Taking on the challenge of Ian Fleming’s James Bond, written in the modern day, but set in the original 1950s timeline, was never going to be easy for Anthony Horowitz in his new book, Trigger Mortis, and by and large we’d have to say that it falls short of being a success. While there are positives in the delivery of a very strong villain and some thrilling narrative when the action does finally kick in, there’s too much disappointment to be found in the treatment of Bond as a character and the pedestrian nature of his life in the book.
Firstly, Ian Fleming’s writing contains enough racism, racial supremacy, xenophobia and stereotyping to make all but the neo Nazis a little uncomfortable and Horowitz has remained somewhat true to this trait. You can criticise this on the one hand, and that’s definitely where our sentiment lies, but he is being true to the original characterisation of 007. There’s enough of an argument to say that Fleming’s words were a product of their time, coming as they did as the Cold War was beginning to heat up, and that Horowitz is simply being historically accurate. However, that doesn’t make it any less uncomfortable to read, even though it’s significantly less offensive than some of the original works.
However, where there is no moral literary wrangle to cloud the waters is in the mundane elements of Bond’s life in London, which just stops short of describing his bowel movements and trips to Tesco for more teabags. It takes the edge off him so much that you’re left with a slightly blunted secret agent for a lot of the opening sections of the story, until he finally gets his first licensed kill under his belt. The biggest issue is his protracted and superfluous relationship with Pussy Galore, which adds nothing to the overall story and results in a sort of domesticated Bond railing against the entrapment of his predicament.
If we’re honest, we’d have to say that Anthony Horowitz has put a lot of effort into presenting Fleming warts and all, covering the elements of racism and sexism alongside his inclusion of elements of homosexuality with Pussy’s lesbian past. In so doing, though, he can’t stop getting Bond wrong, forcing the relationship into the mix where it just doesn’t fit, only to be able to rewrite history a little for the one-time member of the lesbian Cement Mixer gang.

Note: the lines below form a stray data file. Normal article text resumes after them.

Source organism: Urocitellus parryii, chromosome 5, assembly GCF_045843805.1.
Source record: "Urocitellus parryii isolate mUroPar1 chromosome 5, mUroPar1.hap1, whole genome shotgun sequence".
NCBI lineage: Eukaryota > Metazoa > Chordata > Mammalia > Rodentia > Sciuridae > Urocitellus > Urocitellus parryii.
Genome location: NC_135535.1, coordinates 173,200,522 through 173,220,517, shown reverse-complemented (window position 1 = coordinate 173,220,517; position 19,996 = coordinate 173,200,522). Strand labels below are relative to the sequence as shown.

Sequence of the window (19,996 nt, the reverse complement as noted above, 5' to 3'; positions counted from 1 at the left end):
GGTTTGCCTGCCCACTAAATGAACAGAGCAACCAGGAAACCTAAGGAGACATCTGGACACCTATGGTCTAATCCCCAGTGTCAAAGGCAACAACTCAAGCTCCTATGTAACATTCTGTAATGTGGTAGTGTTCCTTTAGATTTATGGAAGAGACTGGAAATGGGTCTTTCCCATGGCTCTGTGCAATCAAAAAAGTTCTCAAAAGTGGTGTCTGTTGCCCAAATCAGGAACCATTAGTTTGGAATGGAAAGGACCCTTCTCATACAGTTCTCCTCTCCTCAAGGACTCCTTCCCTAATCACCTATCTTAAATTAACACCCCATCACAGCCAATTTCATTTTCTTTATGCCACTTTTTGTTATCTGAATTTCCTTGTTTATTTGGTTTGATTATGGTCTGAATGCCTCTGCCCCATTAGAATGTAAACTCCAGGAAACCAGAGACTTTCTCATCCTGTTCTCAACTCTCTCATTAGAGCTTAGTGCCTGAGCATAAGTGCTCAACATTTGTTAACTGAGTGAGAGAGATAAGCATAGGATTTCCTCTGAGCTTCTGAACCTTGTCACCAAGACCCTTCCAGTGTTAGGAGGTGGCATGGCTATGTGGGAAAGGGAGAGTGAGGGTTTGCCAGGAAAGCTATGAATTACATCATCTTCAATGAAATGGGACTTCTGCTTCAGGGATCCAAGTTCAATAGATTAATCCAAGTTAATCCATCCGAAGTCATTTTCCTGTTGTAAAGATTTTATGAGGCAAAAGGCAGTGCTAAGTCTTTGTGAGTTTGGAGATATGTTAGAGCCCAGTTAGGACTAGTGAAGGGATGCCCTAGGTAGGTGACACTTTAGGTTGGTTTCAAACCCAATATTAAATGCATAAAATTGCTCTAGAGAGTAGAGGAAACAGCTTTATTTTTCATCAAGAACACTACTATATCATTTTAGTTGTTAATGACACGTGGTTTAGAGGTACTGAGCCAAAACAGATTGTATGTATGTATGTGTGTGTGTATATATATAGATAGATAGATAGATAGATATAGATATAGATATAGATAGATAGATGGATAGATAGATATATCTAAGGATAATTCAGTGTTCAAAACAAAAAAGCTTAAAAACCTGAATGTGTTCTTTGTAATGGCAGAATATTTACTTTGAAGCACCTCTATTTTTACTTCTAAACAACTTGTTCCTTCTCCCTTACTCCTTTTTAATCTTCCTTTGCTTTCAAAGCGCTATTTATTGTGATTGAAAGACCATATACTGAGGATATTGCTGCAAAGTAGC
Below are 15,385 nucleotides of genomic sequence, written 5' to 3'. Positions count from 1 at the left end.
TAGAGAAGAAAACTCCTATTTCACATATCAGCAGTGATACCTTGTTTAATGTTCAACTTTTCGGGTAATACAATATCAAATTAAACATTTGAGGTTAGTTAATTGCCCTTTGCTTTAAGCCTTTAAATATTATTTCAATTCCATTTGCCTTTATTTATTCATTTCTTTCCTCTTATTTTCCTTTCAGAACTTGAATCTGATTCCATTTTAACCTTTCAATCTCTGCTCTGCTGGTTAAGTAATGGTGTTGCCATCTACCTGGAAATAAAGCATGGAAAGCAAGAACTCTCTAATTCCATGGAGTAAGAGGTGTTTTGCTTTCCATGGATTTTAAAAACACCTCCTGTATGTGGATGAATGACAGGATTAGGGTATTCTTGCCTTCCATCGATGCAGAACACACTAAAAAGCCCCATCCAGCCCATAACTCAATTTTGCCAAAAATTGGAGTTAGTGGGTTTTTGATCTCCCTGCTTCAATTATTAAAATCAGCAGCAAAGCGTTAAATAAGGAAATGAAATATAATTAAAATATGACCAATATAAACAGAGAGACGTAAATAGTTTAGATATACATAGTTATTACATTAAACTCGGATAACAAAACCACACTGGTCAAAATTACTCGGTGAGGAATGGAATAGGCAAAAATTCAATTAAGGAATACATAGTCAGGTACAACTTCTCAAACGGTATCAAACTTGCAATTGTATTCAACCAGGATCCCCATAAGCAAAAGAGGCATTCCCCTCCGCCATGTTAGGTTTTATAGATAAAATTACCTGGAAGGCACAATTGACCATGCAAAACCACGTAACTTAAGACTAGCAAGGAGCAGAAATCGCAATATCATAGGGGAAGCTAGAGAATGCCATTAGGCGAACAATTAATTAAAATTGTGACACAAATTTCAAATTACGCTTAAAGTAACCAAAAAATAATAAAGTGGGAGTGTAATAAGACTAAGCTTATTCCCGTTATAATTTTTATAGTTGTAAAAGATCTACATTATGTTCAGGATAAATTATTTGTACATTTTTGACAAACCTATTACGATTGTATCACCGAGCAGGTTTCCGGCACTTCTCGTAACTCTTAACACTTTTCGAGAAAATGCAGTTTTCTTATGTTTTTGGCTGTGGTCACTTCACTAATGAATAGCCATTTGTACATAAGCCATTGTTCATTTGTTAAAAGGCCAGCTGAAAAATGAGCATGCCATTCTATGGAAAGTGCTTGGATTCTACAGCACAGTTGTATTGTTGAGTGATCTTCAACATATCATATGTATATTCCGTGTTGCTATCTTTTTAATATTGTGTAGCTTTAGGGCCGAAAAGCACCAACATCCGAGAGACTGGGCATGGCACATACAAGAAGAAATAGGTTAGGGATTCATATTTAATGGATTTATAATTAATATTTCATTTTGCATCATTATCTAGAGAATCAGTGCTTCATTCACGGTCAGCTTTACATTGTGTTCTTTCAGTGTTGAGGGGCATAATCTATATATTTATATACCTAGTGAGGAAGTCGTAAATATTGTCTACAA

Released on hardback, audio book and digital download on the 8th September 2015, Trigger Mortis picks up with Bond just after the events of Goldfinger as he’s cohabiting with Miss Galore in his apartment in London. They eat eggs, go for dinners and chat about their future in a way that’s just not in keeping with the Bond that we know from the old books.
However, there’s trouble in paradise, not least of all because Bond tires of the situation a little pathetically, but more importantly because the international crime scene is on Pussy’s tail. If that isn’t enough, Bond has also got a new assignment to save a British racing car driver from a Soviet Union-backed Smirsh conspiracy to run him off the road at the Nürburgring.
All of this gets even more Bond-like when he discovers that there’s more to the situation than he’d bargained for, with the vengeful presence of new super rich bad guy, Jai Seung Sin. Working with Smirsh on a plan to carry favour in the direction of mother Russia in the East vs. West space race, he’s got a very cold heart that seethes viciously throughout the book.
Jason Sin, as he’s referred to in his much despised anglicised name, makes for a brilliant villain for the book, stacking up well against many of the old greats. His construction is one of the smarter elements of Horowitz’s efforts, linking his psychotic tendencies to his horrific experiences at the hands of US marines in one of the Korean War’s worst atrocities, the No Gun Ri massacre.
We’re not particularly enamoured with the name of the book on a number of levels, but most importantly because it just doesn’t sound anywhere near as good as any of the previous titles. Trigger Mortis pails in comparison to the genius of Moonraker, Goldfinger, Casino Royal, From Russia With Love or The Man With The Golden Gun, even Dr No, Octopussy and On Her Majesty’s Secret Service outperform it. The Face In The Pack or Mr Sin would have been better alternatives and they were plucked from a mild ponder from the comfort of a sofa, so we’re a bit disappointed that more wasn’t made of this.
Trigger Mortis doesn’t quite live up to the legend of James Bond, but it’s not a complete loss. If you’re looking for a light spy thriller of the quick skim variety with a good bad guy then it’s probably worth a read. However, if you’re looking for an intense, slick and sophisticated espionage pulse-charger then you’ll be a bit disappointed with this 007’s movie going, domesticated boredom in the first half and xenophobic simplicity in the second.
Anthony Horowitz, Trigger Mortis review: 2.8/5